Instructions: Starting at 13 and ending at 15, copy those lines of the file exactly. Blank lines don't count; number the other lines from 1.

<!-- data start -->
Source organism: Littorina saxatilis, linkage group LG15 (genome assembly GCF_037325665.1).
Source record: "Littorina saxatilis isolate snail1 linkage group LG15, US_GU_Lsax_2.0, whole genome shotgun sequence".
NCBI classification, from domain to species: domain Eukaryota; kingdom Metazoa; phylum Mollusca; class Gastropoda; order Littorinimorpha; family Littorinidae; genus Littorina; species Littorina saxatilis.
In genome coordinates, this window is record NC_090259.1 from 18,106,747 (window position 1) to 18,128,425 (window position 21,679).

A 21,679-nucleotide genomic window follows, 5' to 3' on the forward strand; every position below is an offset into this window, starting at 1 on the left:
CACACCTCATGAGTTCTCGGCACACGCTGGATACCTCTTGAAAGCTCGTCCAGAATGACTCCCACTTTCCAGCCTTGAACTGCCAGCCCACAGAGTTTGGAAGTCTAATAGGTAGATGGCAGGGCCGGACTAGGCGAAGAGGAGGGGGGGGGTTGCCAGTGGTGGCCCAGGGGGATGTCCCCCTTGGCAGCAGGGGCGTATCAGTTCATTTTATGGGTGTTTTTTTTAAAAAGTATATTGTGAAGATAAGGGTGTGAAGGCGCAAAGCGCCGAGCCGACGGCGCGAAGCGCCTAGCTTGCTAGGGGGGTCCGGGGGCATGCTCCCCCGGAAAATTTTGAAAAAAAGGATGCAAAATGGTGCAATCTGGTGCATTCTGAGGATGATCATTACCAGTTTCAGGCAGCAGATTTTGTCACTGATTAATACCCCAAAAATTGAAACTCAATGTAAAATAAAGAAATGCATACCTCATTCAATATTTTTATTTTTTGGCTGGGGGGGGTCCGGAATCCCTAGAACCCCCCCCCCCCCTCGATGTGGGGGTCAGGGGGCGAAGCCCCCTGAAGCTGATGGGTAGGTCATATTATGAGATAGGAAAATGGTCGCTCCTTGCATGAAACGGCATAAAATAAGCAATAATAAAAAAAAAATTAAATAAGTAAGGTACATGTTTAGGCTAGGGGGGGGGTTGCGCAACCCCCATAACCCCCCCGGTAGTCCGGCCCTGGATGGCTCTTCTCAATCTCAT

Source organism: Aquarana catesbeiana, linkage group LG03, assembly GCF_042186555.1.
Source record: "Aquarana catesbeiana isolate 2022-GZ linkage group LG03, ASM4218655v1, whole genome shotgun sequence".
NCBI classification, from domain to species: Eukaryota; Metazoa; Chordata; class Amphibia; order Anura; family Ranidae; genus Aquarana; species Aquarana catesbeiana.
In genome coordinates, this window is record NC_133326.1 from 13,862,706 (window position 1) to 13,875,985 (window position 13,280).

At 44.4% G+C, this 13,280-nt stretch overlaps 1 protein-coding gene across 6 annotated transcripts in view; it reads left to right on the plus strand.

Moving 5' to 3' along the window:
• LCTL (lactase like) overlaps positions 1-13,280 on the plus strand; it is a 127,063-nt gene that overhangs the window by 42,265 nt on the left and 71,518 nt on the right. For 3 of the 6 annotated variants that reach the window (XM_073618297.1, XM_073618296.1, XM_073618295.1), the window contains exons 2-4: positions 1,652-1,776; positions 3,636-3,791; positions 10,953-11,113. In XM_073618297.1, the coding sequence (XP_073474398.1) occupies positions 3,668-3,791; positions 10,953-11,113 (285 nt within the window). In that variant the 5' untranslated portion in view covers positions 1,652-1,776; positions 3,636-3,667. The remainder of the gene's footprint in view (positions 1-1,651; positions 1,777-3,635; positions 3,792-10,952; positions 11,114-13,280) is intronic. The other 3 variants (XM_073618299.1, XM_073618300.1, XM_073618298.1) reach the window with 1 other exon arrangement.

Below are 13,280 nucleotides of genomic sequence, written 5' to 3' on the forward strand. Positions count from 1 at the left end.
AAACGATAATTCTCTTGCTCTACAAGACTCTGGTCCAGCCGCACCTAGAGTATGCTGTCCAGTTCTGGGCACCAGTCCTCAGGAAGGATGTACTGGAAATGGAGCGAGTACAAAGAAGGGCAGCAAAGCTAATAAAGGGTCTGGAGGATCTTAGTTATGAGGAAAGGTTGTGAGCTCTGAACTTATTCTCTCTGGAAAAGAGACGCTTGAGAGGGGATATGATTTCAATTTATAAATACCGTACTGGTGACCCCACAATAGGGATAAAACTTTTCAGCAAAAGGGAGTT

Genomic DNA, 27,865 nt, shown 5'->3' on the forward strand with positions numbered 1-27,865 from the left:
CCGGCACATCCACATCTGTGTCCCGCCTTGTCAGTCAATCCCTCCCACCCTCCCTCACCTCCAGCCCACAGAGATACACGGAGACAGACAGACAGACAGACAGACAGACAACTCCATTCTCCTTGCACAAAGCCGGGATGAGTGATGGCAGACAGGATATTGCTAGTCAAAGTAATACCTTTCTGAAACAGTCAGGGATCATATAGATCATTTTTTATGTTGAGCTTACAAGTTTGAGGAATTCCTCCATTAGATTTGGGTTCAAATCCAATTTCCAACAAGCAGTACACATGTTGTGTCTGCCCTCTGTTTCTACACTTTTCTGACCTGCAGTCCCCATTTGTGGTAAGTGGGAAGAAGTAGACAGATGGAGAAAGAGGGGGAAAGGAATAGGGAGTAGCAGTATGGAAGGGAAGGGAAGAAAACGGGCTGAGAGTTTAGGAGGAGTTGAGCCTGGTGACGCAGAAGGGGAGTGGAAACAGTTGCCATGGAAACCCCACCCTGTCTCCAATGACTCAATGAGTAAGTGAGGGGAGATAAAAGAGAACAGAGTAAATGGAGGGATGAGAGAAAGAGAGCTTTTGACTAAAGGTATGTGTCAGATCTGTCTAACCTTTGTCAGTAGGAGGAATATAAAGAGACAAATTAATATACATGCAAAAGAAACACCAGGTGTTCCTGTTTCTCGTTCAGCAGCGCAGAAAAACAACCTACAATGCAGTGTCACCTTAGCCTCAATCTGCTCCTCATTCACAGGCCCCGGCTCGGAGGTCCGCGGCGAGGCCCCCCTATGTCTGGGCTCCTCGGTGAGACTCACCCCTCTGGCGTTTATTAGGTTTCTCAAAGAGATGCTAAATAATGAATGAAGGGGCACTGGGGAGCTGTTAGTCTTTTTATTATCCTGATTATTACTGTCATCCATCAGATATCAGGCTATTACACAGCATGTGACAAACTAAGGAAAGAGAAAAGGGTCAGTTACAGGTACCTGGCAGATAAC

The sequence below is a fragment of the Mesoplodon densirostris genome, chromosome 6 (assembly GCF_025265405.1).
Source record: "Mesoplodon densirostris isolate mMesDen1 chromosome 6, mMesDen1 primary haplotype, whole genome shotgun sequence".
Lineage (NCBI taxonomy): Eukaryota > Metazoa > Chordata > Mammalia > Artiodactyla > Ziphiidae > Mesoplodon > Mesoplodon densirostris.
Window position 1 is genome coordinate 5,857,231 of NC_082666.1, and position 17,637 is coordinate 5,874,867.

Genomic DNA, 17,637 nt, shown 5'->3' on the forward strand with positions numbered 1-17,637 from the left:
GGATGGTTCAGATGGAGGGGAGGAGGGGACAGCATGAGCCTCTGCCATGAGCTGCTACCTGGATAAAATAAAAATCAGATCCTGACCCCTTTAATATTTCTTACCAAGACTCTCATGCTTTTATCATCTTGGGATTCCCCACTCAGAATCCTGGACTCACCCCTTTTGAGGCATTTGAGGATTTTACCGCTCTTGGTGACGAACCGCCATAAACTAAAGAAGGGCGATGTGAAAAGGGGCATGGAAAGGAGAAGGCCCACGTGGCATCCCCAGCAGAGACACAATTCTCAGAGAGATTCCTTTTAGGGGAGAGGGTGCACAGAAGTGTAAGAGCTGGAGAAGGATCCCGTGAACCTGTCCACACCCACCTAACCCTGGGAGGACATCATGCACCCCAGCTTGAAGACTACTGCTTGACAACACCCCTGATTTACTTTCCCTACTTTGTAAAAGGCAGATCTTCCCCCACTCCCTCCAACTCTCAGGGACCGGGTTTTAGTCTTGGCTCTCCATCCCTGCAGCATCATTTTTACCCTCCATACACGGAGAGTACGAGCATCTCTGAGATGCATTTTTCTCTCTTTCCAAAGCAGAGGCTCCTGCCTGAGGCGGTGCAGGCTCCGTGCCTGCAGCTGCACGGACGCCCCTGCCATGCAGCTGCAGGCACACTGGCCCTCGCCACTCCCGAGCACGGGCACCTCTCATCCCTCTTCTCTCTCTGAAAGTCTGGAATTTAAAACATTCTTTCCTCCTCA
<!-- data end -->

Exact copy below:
• LCTL (lactase like) overlaps positions 1-13,280 on the plus strand; it is a 127,063-nt gene that overhangs the window by 42,265 nt on the left and 71,518 nt on the right. For 3 of the 6 annotated variants that reach the window (XM_073618297.1, XM_073618296.1, XM_073618295.1), the window contains exons 2-4: positions 1,652-1,776; positions 3,636-3,791; positions 10,953-11,113. In XM_073618297.1, the coding sequence (XP_073474398.1) occupies positions 3,668-3,791; positions 10,953-11,113 (285 nt within the window). In that variant the 5' untranslated portion in view covers positions 1,652-1,776; positions 3,636-3,667. The remainder of the gene's footprint in view (positions 1-1,651; positions 1,777-3,635; positions 3,792-10,952; positions 11,114-13,280) is intronic. The other 3 variants (XM_073618299.1, XM_073618300.1, XM_073618298.1) reach the window with 1 other exon arrangement.

Below are 13,280 nucleotides of genomic sequence, written 5' to 3' on the forward strand. Positions count from 1 at the left end.
AAACGATAATTCTCTTGCTCTACAAGACTCTGGTCCAGCCGCACCTAGAGTATGCTGTCCAGTTCTGGGCACCAGTCCTCAGGAAGGATGTACTGGAAATGGAGCGAGTACAAAGAAGGGCAGCAAAGCTAATAAAGGGTCTGGAGGATCTTAGTTATGAGGAAAGGTTGTGAGCTCTGAACTTATTCTCTCTGGAAAAGAGACGCTTGAGAGGGGATATGATTTCAATTTATAAATACCGTACTGGTGACCCCACAATAGGGATAAAACTTTTCAGCAAAAGGGAGTT